[This is a review of The Last Man on Earth season 2 finale. There will be SPOILERS.]

When Will Forte’s ambitious new comedy, The Last Man on Earth, first premiered on FOX last spring, it was clear that the series had a wealth of potential. Here was a show with a creative concept that allowed for a seemingly unlimited amount of comedic ideas. The show’s world was big, it was (mostly) empty and its characters could literally go anywhere and do anything. And while the series hasn’t always taken advantage of its vast potential, its season 2 finale, ’30 Years of Science Down the Tubes,’ certainly proved its post-apocalyptic setting and concept are still the show’s biggest assets.

Not only do the setting and concept often inherently inform the comedy, but they give the series the ability to pivot and change direction when needed. When things become a little tired or stale, it can introduce a new character to the group, like Phil’s (Forte) adversarial prank-loving brother Mike (Jason Sudeikis) this season. In the same way, it can always find a way to kill a character off, even if it’s by way of appendicitis, like in Phil 2’s (Boris Kodjoe) case. And in the season finale, the series smartly introduced a potential new threat to our group of fairly comfortable survivors, as a way to shift the narrative heading into season 3 while shaking up the status quo in Malibu.

So, when sailor Pat (Mark Boone Junior) remerged near the beach with a militia of hazmat-suited men, the sight was a welcome one, if only for the audience and not so much Phil, Carol (Kristen Schaal), Todd (Mel Rodriguez) and the rest of the gang. For a show that often mires its comedy in petty conflicts between housemates, a larger and deadlier threat certainly makes things a little more exciting — not because we think The Last Man will turn into an action drama, but because there’s no telling where the show will draw its comedy from in this beach assault/invasion situation. This is a sitcom that often revels in audacious and juvenile humor, but, at times, can find levity in the darker aspects of its world. So, we can only guess how The Last Man will handle the season 3 premiere and where that premiere will find laughs when the show returns.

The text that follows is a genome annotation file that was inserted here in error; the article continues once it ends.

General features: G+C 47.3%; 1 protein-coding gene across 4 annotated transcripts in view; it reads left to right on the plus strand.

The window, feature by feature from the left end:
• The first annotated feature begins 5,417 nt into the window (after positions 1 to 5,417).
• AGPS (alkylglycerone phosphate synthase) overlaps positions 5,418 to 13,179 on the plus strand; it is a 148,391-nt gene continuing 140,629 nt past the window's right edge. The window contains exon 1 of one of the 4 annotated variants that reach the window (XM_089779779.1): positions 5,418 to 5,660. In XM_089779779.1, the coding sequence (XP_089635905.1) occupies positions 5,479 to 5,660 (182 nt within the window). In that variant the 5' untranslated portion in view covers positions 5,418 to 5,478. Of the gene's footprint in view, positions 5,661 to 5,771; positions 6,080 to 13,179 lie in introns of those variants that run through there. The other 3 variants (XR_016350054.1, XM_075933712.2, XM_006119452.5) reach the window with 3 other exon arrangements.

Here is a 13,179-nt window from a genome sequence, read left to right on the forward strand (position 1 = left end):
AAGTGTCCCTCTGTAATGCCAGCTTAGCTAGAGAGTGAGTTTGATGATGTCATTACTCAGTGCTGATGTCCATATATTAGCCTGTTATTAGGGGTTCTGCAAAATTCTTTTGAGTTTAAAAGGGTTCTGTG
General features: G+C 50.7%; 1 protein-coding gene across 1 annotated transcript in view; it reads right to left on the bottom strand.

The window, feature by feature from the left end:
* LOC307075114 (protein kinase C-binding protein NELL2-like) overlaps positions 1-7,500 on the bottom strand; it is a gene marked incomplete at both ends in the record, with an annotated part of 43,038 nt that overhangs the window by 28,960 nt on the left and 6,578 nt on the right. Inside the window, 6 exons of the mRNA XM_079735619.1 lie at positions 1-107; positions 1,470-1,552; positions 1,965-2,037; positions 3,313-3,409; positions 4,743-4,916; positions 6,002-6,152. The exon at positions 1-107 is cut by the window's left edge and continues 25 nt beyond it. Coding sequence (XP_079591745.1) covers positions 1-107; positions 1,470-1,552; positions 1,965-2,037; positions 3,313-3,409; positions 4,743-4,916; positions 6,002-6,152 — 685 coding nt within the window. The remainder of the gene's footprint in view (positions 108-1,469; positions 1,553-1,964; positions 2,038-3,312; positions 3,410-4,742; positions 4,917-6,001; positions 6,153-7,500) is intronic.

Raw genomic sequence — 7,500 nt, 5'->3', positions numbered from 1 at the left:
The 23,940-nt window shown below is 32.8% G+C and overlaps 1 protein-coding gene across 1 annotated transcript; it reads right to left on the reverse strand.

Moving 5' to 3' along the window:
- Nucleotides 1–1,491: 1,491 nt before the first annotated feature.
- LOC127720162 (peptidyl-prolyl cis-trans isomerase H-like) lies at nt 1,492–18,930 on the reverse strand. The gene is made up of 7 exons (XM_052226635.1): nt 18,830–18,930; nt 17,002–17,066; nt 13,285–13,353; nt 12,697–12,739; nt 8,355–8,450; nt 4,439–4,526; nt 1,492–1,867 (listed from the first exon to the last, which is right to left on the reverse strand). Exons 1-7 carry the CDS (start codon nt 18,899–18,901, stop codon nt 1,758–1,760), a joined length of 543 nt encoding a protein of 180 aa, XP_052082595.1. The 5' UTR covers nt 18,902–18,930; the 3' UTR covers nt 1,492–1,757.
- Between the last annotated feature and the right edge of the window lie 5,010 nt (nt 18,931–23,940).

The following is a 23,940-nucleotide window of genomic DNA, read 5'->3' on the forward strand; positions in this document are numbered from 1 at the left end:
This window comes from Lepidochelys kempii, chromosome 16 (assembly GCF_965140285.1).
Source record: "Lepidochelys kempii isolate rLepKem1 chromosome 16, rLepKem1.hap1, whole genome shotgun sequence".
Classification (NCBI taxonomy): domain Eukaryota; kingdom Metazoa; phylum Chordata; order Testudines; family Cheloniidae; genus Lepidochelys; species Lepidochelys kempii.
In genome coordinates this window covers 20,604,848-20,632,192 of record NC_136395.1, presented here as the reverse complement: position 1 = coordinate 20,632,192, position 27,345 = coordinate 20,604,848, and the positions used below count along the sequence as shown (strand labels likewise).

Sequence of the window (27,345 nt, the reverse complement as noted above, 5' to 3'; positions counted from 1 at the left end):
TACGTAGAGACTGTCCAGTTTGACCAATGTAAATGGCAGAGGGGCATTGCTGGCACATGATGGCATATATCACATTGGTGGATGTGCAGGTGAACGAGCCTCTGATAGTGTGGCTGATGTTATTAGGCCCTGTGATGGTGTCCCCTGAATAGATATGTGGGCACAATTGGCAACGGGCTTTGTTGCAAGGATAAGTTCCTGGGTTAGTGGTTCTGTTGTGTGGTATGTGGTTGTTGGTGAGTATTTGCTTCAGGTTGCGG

Will Forte in The Last Man on Earth Season 2 Episode 18 The Last Man on Earth Season 2 Finale: Proof of Concept

As far as the finale was concerned, laughs were a little more scattered and scarce than your typical Last Man episode. With the focus set squarely on the Miller brothers and the rather somber goodbye from Mike to Phil (though, the episode did manage to squeeze in a callback to an earlier fart joke), the rest of the ensemble was left with little to do. Besides a couple of prime lines from a perpetually drunk Gail (Mary Steenburgen) about her desire to eat the group’s prized calf (any veal fans in this hizzy?), the episode seemed to lack some of the fun that we expect from the show every week.

Of course, the biggest reason for some of the comedy taking a back seat this week was Mike’s apparent death, which was handled with rare sincerity for The Last Man. Considering even Boris Kodjoe’s Phil received the honor of a viking funeral earlier this season, Mike’s unceremonious (presumed) offscreen departure seemed like a missed opportunity initially.

Will Forte and Jason Sudeikis Season 2 Episode 18 The Last Man on Earth Season 2 Finale: Proof of Concept

However, even though Mike didn’t go out with a bang necessarily, there were some nice character pieces at play here, particularly from Phil, who — despite all of his childish and petty behavior throughout the series — finally seems to show some growth and maturity as a soon-to-be-father. By parting with his old sports ball buddies, he seems ready to let go off his old self and is prepared to embrace his new responsibilities as part of the team.

So, with the unveiling of a new layer to Phil, the introduction of a new enemy to the group, and Mike’s death comes more evidence that The Last Man on Earth is always willing to switch directions, change the group dynamic and keep its viewers guessing. While this finale wasn’t a standout in terms of jokes or hilarious moments, it certainly reinforced the series’ ability to take surprising turns while reminding viewers that when it fully utilizes its unique concept, there’s no sitcom on television quite like it.

What did you think of The Last Man on Earth season 2 finale? Let us know in the comments.

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